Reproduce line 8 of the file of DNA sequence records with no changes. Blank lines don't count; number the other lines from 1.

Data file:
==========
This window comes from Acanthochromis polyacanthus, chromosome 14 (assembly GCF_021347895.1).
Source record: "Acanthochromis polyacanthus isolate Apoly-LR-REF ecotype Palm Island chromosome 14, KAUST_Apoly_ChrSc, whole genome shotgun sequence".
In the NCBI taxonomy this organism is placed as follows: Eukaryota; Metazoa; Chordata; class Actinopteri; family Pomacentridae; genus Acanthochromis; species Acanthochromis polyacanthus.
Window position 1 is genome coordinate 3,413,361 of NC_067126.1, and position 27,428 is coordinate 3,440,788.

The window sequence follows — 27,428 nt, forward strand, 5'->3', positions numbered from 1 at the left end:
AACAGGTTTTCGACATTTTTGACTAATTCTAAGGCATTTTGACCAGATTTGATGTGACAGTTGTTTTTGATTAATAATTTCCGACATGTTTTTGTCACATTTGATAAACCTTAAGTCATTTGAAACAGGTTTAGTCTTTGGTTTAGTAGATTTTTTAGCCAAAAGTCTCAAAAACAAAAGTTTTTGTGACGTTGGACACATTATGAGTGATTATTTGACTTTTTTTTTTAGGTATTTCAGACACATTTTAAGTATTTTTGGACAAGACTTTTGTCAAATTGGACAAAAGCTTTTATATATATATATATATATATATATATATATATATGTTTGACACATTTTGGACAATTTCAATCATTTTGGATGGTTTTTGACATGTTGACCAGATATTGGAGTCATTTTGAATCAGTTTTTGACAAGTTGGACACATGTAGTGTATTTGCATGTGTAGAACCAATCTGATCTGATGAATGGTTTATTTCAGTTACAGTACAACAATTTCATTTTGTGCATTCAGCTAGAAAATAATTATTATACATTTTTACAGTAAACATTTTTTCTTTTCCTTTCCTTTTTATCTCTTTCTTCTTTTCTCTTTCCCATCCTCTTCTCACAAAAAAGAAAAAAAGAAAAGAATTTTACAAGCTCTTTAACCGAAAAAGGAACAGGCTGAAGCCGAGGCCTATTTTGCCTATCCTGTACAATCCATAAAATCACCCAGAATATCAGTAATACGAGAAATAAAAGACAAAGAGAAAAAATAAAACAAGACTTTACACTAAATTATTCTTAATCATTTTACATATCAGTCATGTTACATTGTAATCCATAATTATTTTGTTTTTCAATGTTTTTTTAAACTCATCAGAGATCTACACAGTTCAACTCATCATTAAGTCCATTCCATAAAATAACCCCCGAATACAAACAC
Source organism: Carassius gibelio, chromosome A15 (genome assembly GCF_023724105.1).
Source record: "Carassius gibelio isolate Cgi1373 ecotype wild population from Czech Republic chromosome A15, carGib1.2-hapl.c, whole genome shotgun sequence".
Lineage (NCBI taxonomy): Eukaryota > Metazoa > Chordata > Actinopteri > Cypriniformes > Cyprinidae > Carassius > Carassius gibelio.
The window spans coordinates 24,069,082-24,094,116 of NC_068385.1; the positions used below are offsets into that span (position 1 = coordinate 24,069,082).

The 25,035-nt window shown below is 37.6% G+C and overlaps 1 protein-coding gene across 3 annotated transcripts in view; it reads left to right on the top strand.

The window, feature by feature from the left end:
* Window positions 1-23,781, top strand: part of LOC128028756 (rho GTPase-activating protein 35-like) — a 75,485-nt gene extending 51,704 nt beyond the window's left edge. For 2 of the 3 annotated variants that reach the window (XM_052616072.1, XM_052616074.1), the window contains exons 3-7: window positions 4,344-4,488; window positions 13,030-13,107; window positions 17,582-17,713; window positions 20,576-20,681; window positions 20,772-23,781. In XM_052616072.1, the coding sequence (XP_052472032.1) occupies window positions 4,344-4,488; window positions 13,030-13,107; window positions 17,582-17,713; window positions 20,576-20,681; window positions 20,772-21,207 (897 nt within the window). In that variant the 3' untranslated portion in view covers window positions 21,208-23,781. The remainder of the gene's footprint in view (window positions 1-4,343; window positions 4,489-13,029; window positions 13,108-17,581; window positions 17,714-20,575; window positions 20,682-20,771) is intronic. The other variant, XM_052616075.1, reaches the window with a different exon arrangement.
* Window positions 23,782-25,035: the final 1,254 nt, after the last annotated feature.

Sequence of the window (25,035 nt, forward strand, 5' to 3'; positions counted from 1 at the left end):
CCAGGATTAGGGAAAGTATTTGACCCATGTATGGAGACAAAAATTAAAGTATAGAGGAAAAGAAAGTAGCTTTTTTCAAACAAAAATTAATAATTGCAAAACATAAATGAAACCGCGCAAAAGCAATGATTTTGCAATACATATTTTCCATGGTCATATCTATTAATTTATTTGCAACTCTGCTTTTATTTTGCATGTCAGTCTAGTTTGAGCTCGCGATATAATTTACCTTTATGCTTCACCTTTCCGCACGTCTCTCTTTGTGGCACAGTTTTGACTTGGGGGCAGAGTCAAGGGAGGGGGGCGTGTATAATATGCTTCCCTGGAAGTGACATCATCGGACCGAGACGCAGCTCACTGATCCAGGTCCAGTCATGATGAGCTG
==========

Source record: "Carassius gibelio isolate Cgi1373 ecotype wild population from Czech Republic chromosome A15, carGib1.2-hapl.c, whole genome shotgun sequence".